7 Sep

Intervention by H.E. Ambassador Katalin Annamária Bogyay Permanent Representative of Hungary to the UN, on 7 September 2016 at the Formal meeting of the General Assembly on the issue of Sexual exploitation and abuse under agenda item 122.

Mr. President,

Excellencies, Dear Colleagues,

I wish to thank Egypt and Brazil, Bangladesh, China, Ethiopia, India, Jordan, Morocco, Nigeria, Pakistan and Rwanda for initiating this meeting in the General Assembly. Hungary strongly supports to have discussions in this topic with all Member States, and especially with the troop and police contributing countries.

Hungary fully aligns itself with the statement delivered (/to be delivered) by the European Union.

Hungary fully shares the view that the international community must not tolerate sexual violence, whatever its expression and wherever it takes place. We believe that by uniting our efforts, we can definitely combat the phenomenon of sexual violence in conflict situations, emergencies and humanitarian crises.

Hungary declared its commitment to the cause of preventing sexual violence at the Global Summit to End Sexual Violence in Conflict. In addition, we reconfirmed our commitment by issuing national pledges at the Security Council Open Debate on Women, Peace and Security held in October 2015.

Sexual violence committed by peacekeepers needs even more attention from the international community. Let me express our strong concerns about the serious and continuous allegations of sexual exploitation and abuse by United Nations peacekeepers. These acts are unacceptable under any circumstances, and all measures have to be taken against them. Hungary fully supports the United Nations zero tolerance policy on all forms of SEA.

Furthermore, we should never forget that the goal of the zero tolerance policy is to have zero cases, as it is often said that one case is too many. In our point of view in order to achieve this goal we need to focus on three pillars of actions: (1) on prevention of these acts, (2) on discovering and investigating these cases and then (3) on accountability of all perpetrators.

From our perspective it is more than evident that the most important is to have very solid measures to prevent sexual exploitation and abuse. It is our common responsibility to ensure that all troops, police and civilians in missions meet the highest standards of behavior. All troop and police contributing country need to provide appropriate pre-deployment and in mission training on conduct and discipline, and the UN has a vital role to facilitate troop and police contributing countries to fulfill these requirements.

Hungary is committed to the efforts of the international community aimed at the full implementation of UN Security Resolution 1325 on „Women, peace and security” and the subsequent resolutions on this topic. We are sure that empowerment of women in peacekeeping missions is an essential tool to address sexual and gender-based violence and can make positive contributions to prevention of such crimes in the future. Therefore we would like to see more official women peacekeepers and women peacemakers strengthening and helping communication in the field.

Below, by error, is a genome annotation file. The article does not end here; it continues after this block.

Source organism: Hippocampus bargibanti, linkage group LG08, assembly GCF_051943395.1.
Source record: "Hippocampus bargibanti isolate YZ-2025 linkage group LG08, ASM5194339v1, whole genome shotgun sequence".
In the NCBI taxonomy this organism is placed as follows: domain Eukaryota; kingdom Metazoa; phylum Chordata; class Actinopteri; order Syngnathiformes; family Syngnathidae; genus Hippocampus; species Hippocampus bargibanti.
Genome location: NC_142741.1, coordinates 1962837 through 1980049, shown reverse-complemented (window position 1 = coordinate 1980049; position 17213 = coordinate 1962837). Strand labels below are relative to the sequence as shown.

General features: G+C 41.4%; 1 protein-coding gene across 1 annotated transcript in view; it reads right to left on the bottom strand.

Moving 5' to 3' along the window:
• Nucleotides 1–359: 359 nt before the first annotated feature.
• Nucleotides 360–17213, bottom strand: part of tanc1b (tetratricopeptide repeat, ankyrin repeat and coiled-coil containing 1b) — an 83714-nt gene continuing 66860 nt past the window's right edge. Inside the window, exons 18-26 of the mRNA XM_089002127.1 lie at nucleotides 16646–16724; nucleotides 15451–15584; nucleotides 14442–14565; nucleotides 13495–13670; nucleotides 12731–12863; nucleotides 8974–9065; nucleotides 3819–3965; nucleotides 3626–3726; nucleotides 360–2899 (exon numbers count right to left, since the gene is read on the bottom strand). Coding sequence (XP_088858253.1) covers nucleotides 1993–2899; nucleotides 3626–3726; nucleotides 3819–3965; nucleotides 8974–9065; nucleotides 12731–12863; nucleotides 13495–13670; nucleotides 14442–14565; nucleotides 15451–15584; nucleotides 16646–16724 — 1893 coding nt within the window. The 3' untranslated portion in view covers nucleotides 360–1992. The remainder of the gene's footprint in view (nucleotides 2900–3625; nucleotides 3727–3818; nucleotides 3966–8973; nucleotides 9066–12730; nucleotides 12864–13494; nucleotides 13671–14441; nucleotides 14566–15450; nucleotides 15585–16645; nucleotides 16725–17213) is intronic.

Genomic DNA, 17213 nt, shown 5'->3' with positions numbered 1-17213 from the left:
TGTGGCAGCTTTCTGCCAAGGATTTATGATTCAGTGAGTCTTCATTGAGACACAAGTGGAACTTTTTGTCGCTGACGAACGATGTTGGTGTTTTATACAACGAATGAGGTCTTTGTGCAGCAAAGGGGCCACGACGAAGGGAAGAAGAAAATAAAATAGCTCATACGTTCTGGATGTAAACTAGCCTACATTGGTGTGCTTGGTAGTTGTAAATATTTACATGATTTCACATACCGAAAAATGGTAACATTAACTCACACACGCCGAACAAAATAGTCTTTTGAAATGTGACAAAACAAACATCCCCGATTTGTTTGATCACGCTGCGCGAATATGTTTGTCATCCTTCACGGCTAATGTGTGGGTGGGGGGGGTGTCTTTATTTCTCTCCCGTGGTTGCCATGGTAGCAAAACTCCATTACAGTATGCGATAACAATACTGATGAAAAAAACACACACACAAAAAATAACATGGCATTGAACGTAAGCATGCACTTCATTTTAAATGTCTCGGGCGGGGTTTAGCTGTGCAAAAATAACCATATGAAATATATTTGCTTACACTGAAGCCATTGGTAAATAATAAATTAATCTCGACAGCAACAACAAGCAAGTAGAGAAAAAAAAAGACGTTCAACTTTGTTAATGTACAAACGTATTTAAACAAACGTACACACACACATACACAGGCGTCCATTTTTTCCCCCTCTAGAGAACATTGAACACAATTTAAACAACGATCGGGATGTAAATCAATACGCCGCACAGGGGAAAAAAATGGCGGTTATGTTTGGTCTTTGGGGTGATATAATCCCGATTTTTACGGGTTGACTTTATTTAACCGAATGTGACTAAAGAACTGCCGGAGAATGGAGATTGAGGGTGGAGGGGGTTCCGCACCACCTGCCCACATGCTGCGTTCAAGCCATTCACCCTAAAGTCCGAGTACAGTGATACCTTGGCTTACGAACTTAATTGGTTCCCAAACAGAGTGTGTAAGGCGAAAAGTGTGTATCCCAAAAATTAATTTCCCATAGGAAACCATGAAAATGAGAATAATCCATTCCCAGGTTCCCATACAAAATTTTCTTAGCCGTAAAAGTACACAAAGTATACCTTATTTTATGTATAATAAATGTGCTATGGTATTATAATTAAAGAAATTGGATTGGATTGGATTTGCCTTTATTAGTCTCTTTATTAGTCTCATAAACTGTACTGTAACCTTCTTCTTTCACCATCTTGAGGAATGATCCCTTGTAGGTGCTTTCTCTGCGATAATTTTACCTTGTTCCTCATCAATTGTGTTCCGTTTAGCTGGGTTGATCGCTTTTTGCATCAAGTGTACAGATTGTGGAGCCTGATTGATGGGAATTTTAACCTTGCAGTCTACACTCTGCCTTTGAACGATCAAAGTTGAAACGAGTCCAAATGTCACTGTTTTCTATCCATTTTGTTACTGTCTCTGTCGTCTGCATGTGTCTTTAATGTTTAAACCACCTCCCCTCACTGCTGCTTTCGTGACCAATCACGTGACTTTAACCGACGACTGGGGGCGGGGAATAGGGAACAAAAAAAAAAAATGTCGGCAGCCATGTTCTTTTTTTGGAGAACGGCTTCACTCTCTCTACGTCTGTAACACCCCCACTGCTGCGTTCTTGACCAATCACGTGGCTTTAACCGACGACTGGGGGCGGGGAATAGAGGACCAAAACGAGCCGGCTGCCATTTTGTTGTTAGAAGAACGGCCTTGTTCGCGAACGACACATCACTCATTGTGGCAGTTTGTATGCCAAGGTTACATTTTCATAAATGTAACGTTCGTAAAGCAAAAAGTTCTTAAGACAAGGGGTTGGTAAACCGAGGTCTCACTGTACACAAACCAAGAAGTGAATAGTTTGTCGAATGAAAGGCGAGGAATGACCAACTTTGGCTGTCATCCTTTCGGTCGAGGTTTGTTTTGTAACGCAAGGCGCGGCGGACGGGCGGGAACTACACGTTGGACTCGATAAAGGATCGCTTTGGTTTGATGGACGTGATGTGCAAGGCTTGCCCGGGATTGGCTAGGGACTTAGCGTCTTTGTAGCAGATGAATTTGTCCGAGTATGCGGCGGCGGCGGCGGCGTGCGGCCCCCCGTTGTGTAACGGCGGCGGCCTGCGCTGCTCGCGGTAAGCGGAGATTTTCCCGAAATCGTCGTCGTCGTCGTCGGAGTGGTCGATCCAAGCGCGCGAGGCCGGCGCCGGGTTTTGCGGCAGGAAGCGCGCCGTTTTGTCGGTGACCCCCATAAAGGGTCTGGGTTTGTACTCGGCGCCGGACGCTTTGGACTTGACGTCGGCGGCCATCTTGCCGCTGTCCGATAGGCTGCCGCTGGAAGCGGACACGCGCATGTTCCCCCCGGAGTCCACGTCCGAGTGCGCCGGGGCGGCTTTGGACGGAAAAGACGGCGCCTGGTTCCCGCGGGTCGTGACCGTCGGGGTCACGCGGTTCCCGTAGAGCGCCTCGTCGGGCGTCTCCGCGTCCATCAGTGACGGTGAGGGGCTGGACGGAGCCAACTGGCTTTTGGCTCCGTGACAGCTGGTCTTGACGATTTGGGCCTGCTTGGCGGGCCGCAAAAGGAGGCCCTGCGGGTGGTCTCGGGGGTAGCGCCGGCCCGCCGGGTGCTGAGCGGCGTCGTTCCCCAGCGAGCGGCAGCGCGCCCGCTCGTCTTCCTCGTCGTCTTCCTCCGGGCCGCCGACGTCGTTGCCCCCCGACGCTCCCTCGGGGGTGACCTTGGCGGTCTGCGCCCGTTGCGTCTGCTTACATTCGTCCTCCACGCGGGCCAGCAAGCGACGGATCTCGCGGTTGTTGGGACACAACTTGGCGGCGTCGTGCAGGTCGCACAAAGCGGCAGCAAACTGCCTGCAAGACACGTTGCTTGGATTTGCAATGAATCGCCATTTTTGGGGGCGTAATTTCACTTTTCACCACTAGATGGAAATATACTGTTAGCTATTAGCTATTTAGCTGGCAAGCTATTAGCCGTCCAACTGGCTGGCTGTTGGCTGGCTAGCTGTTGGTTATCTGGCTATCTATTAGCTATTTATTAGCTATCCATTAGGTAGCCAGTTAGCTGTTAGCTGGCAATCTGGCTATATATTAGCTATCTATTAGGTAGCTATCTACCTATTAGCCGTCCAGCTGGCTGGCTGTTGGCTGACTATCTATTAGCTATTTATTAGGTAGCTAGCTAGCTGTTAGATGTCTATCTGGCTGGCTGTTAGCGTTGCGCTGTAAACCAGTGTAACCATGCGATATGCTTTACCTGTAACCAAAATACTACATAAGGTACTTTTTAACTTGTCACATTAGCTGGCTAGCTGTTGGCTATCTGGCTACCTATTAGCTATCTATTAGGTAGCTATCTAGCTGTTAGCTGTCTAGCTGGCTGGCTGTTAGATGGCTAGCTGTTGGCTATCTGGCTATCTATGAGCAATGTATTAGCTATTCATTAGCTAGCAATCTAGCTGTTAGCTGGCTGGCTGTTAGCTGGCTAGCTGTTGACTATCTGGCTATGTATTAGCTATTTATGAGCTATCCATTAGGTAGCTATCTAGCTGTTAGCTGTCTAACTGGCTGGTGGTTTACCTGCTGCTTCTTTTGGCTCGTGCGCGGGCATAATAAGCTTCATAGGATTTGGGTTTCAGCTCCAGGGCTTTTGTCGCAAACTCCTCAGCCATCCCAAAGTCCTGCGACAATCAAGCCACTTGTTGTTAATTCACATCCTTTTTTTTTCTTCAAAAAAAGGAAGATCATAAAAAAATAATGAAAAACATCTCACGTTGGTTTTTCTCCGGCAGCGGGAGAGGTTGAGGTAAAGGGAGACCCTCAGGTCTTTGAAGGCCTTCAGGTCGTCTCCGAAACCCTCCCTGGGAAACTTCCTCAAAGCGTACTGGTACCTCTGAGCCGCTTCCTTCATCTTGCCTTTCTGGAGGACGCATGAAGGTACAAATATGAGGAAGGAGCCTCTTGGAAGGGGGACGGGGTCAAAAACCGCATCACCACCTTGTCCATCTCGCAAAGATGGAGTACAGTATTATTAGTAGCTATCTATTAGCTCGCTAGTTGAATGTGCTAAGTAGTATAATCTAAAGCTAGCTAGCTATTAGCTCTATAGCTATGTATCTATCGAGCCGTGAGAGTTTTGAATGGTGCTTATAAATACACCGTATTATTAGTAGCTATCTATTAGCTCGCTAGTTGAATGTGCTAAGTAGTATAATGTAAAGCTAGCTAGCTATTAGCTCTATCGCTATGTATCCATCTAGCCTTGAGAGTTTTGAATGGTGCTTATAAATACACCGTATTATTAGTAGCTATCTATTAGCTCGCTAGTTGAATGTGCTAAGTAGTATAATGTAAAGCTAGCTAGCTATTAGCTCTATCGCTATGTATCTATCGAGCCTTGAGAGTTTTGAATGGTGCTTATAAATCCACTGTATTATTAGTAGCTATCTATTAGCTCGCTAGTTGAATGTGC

Once these unforgivably cases happened, they have to be revealed and properly investigated, otherwise remedial actions cannot be taken, and victims would lack the necessary support. Investigations are also prerequisite to bring perpetrators to justice. When it comes to accountability, we must not forget that the primary responsibility lies with States. In this regard, States should make efforts to build the necessary capacities, train their investigation officers, prosecutors and judges to effectively investigate crimes and carry out criminal procedures, with special regard to the sensitivities and the particular nature of crimes involving sexual violence.

We firmly believe that these crimes must be prosecuted and punished. We strongly support the policy of zero impunity for perpetrators, ensuring accountability of either military, police or civilian personnel. As a last resort Security Council resolution 2272 (2016) also contributes to bring justice to victims.

We cannot fail to abolish these crimes. We cannot let the actions of a few erode the heroic work of thousands of UN peacekeepers. It is now imperative that the international community lives up to its political commitment by concrete and measurable actions.

Excellencies, dear Colleagues,

Last, but not least let me commend the efforts of UN peacekeepers to bring peace in conflict areas risking their lives so many times and whose tireless work are shaded because of actions of a minority.


Thank you, Mr. President.

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